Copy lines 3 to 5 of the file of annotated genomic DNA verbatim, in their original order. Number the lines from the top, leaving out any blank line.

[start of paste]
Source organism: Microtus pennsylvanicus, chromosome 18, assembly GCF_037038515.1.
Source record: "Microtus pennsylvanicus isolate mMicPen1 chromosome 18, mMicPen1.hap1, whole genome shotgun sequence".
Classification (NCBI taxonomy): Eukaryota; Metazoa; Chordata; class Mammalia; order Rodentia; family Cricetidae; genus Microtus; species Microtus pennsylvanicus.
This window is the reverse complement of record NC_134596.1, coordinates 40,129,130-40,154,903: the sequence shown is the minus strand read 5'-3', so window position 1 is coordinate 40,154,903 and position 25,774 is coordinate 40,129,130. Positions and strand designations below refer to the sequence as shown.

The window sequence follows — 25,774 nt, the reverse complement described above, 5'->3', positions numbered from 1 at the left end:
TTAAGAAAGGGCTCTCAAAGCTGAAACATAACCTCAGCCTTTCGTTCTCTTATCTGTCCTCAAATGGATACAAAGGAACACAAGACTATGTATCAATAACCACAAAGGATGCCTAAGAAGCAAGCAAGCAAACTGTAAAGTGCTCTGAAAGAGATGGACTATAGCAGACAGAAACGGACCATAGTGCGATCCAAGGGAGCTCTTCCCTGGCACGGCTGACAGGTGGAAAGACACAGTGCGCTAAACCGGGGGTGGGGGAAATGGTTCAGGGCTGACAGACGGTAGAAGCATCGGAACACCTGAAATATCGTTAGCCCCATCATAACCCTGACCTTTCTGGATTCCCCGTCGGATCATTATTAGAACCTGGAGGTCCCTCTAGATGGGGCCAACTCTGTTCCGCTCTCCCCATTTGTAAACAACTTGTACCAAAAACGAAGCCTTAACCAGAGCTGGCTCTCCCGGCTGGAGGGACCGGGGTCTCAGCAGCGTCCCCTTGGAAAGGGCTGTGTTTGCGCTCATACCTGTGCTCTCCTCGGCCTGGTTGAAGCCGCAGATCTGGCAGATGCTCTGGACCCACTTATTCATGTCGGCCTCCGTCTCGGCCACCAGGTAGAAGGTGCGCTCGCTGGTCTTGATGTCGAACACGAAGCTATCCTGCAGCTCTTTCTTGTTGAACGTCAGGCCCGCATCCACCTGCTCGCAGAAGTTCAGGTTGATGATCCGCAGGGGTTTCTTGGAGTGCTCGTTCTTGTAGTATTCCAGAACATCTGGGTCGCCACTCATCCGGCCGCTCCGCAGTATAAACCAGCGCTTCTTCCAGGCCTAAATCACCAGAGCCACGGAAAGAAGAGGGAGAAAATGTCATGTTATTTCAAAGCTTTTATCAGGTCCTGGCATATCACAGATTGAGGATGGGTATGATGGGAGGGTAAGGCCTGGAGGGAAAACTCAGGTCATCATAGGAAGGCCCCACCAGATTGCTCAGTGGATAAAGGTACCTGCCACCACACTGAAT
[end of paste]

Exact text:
Classification (NCBI taxonomy): Eukaryota; Metazoa; Chordata; class Mammalia; order Rodentia; family Cricetidae; genus Microtus; species Microtus pennsylvanicus.
This window is the reverse complement of record NC_134596.1, coordinates 40,129,130-40,154,903: the sequence shown is the minus strand read 5'-3', so window position 1 is coordinate 40,154,903 and position 25,774 is coordinate 40,129,130. Positions and strand designations below refer to the sequence as shown.

The window sequence follows — 25,774 nt, the reverse complement described above, 5'->3', positions numbered from 1 at the left end: